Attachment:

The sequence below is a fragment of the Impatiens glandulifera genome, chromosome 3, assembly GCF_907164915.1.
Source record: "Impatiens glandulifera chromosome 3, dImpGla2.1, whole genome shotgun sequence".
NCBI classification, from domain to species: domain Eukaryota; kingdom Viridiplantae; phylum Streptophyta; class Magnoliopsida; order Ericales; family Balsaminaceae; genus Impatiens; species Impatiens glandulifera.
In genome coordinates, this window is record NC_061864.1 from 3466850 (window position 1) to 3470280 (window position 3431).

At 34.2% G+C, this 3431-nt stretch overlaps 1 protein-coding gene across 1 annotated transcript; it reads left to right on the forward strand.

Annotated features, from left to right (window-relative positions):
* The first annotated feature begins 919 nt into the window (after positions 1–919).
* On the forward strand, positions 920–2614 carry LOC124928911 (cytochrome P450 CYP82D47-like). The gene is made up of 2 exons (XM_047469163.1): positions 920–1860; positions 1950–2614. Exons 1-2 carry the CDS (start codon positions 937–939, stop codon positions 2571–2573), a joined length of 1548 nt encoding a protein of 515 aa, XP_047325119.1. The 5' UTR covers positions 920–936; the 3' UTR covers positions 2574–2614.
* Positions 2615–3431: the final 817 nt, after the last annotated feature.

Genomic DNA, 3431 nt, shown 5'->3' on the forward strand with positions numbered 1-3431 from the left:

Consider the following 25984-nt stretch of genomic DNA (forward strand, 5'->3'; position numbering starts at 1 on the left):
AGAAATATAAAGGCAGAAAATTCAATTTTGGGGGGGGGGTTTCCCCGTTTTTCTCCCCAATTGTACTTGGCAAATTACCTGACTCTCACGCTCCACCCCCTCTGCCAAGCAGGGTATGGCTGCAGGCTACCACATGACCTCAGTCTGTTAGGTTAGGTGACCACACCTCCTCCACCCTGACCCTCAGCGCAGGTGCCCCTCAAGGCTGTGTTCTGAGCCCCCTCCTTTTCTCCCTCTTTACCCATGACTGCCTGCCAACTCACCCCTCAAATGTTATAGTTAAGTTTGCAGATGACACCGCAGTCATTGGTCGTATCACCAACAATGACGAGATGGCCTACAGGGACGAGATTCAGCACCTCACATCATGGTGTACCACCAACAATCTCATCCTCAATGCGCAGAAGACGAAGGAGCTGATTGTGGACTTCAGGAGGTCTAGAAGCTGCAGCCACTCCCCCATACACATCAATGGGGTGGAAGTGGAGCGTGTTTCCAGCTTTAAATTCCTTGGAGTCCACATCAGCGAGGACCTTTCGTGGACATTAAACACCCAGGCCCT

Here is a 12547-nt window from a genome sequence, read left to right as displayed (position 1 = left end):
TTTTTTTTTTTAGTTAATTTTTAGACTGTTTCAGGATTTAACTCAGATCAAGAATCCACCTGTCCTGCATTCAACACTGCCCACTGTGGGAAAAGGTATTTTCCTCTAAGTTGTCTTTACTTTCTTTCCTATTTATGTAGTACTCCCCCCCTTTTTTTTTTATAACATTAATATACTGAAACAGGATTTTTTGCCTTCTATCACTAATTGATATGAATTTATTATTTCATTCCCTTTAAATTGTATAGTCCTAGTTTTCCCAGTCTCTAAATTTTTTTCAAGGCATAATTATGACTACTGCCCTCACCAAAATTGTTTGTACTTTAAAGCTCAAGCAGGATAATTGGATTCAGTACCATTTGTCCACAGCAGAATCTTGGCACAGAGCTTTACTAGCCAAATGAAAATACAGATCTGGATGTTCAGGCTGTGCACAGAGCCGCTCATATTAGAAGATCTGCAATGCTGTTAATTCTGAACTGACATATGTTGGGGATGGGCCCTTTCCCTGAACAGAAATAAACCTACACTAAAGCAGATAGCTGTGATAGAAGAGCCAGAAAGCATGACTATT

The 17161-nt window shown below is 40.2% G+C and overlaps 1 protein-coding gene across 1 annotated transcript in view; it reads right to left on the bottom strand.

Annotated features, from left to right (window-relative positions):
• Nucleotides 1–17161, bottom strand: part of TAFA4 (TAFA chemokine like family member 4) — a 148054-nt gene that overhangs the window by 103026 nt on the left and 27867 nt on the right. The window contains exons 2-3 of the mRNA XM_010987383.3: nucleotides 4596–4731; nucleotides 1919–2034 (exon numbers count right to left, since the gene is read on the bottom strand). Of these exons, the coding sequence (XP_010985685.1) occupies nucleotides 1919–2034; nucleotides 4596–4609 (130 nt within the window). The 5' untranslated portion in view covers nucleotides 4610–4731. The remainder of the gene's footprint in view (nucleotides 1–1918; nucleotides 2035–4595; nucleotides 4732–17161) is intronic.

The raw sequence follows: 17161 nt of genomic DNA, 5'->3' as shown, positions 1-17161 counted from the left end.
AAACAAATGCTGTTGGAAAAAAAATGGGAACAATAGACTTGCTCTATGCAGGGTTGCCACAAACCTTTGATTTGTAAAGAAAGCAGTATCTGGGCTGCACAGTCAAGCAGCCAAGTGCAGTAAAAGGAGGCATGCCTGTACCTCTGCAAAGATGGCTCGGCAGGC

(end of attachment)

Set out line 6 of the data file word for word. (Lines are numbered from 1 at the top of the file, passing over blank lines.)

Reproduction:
Annotated features, from left to right (window-relative positions):